War of the Human Tanks: War is other people

October 10, 2012

Have you ever thought to yourself that war would be a lot more interesting if instead of tanks and people getting shot and blown up, it was soulless, mass-produced little girls who performed every order given to them? If you have, then you should probably seek help. Oh yeah, and then play War of the Human Tanks, cause it’s totally your type of game.

War of the Human Tanks wants to be an anime. I mean really wants to be an anime. About four fifths of the game is dedicated to a badly-written story focusing on a war in “Japon” that’s been going on for over a decade. People don’t fight in wars anymore though. Human tanks do, while real humans are their generals, telling them what to do and where to go. Oh yeah, and human tanks all look and act like little girls. Don’t confuse them for people though, because as the dialogue will remind you before almost every battle, they are not people and have no rights or purpose aside from war.

Oh yeah, and there’s an episode opening and ending song before and after every story segment. This includes rolling the credits every time too. It was charming the first time, but simply annoying the next half-dozen. Luckily you can skip them easily, along with the story, since it is vapid and devoid of anything meaningful. I’m not saying this because I dislike anime. (Far from it.) I’m saying that even if this were an anime like it wants to be, it’d be the one that no one recommends or watches after the first episode.

Luckily, the actual gameplay is rather well done, even if it is only a small portion of the overall experience. Each battle, you’ll upgrade your surviving human tanks or build new ones then place them in your starting area on the map. From there, you’ll generally be tasked with searching out and destroying the opposing command tank somewhere in the fog of war.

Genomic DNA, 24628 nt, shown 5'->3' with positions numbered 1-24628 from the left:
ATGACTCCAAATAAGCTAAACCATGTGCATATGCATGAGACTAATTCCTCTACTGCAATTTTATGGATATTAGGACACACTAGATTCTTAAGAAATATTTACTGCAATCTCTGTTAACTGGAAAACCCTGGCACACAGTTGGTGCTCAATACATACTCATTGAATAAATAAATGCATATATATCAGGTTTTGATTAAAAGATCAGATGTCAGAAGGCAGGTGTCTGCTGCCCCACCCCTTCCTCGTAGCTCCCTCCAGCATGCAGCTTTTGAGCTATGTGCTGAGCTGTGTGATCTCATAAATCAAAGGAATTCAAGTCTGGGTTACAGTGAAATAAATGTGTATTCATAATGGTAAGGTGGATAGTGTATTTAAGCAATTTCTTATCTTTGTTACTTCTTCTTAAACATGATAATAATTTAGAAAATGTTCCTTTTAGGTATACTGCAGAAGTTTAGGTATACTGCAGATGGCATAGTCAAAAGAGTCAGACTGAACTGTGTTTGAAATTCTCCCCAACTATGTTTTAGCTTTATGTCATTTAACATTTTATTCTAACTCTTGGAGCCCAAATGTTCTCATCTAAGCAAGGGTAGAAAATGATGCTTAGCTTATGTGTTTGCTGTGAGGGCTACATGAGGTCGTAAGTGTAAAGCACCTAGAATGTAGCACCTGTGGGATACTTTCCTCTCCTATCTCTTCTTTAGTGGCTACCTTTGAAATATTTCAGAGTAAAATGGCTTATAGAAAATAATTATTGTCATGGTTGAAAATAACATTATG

Most tanks are destroyed in only a single attack, so it’s important to be good at scouting ahead while keeping firepower close at hand, if you don’t want to lose too many troops. You can also fire into spaces you’ve not uncovered yet, hoping to hit an enemy. Be careful though, because you can see their shots and they can see yours, even if the actual tiles are still hidden. Of course, sometimes this can lead to very short, and cheap, victories if you luck into killing the enemy commander early on.

After each battle you’ll be given parts, more or less depending on how well you did previously, that you use for creating and upgrading your tanks. Eventually you can find yourself with extremely powerful, multi-tile tanks that can be used to mow down enemies. Free battles are also available for you to take part in to gain extra parts if you need them to improve your troops before a new story mission, though you’ll probably rarely need them. You’ll be more likely to do them simply to enjoy more gameplay before the dialogue takes over again.

The graphics are simplistic, but they convey what’s necessary and are detailed enough. The sound effects in battle are fine as well, though the small amounts of voice acting and the soundtrack are grating.

War of the Human Tanks can be an enjoyable strategic experience if you are able to look past, or skip, the attempts at turning it into an interactive anime. It’d be nice to see an update or re-release that focuses more on the battles and less on the rest of it.

Pros: Enjoyable strategic combat
Cons: Too much pointless dialogue, ear-killing songs surrounding every chapter

Score: 3/5

Questions? Check out our review guide.